by Sky Dayton
(Originally published Summer 2001)
For me, 1999 was both a great and strange year. Great because EarthLink continued to boom. Strange because of the stock market euphoria enveloping the Internet world.
There was something in the air that year, something youthful, wild, and intoxicating. Myopic investors besotted with optimism threw money recklessly at just about any company that had anything to do with the Internet. Federal Reserve Chairman Alan Greenspan put it best when he described investor glee during that period as "irrational exuberance."
CLASS OF MISFITS, MALCONTENTS, AND MAESTROS
1999 was like senior year of high school for Internet companies. School is a funny thing—success and popularity are determined by a set of social laws that have nothing to do with the outside world. Note how there's often an inverse relationship between popularity in school and success in later life. The prom queen bags groceries at the local supermarket, while the geek who never quite fit in runs one of the world's largest companies. (I was a relatively unpopular gawky kid voted "most likely to succeed" by my fourth-grade class—I'll let you decide to which category I belong.)
2000 saw the Internet graduate into the real world. A class of companies was thrust out of their protected pale into the glaring sunlight of reality. Weak, one-dimensional adolescent enterprises that once easily made great headlines were now forced to get a job.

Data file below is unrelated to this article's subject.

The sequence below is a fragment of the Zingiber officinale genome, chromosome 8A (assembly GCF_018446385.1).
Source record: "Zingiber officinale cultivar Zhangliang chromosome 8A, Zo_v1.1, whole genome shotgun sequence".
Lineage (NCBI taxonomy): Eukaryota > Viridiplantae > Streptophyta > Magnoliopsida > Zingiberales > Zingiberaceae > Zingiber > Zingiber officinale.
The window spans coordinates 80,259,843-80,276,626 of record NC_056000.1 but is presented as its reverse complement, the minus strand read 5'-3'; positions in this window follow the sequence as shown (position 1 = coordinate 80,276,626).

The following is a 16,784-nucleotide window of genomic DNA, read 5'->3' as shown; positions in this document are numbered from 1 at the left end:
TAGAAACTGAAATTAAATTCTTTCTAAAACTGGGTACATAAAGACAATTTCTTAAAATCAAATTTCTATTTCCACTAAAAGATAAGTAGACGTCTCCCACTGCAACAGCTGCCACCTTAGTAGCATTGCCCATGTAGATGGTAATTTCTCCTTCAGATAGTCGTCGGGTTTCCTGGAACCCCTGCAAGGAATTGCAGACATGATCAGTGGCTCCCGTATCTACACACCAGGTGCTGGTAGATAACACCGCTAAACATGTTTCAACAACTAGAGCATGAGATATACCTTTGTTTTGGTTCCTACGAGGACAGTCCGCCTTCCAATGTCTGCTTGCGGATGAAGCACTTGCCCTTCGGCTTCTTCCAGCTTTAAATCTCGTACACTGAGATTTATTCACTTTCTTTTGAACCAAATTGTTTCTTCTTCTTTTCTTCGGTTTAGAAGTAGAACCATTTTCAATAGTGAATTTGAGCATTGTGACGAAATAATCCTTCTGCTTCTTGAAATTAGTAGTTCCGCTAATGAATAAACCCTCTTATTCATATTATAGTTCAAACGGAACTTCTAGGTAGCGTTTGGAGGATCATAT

Here we are in 2001 and reality is harsh. Finally! Because when the stock market responded solely to buzz and rewarded companies with zero revenue and zero chance of future profitability, it cheapened the hard work of legitimate entrepreneurs and companies with real business models. For me, graduation to reality has been a welcome, if ugly, process.
DEATH OF "FREE"
While day traders made a killing on Internet stocks in 1999, it was an agonizing year for entrepreneurs with sound business models. Too much capital flowed into too many Internet companies, increasing competition for the handful of enterprises that insisted on approaching their market sensibly. Companies that couldn't find any other way to differentiate themselves competed solely on price, giving away service to gain customers. And investors played along by plugging the holes in their business models with barrels of stock market cash.
The "free" ISP, born in 1999, serves as the most infamous example of this indiscretion. While there is precedent for a 100 percent advertiser-supported medium, such as television and radio, the costs of providing an ISP service are well above the advertising revenue possible today. Any neophyte CFO can tell you that. But investors turned the other cheek and pumped billions into free ISPs. Today, most of them are out of business and billions are lost, but not before, at least temporarily, driving up the cost of doing business for EarthLink and other prudent ISPs with sound models.
THE FUTURE: RETURN TO REALITY
The stock market downturn of 2000, which continues thus far in 2001, has already purged weaker companies (like many of the free ISPs) from the system. And it isn't over yet. But while painful for all, this return to reality is a blessing for real companies.
Commercial enterprises exist to provide a needed product or service in order to make a profit. Every now and then, the product or service can have a major lasting, positive impact on the world and be incredibly profitable. The Internet promises this combination, which is why it's so fun to be a part of this industry.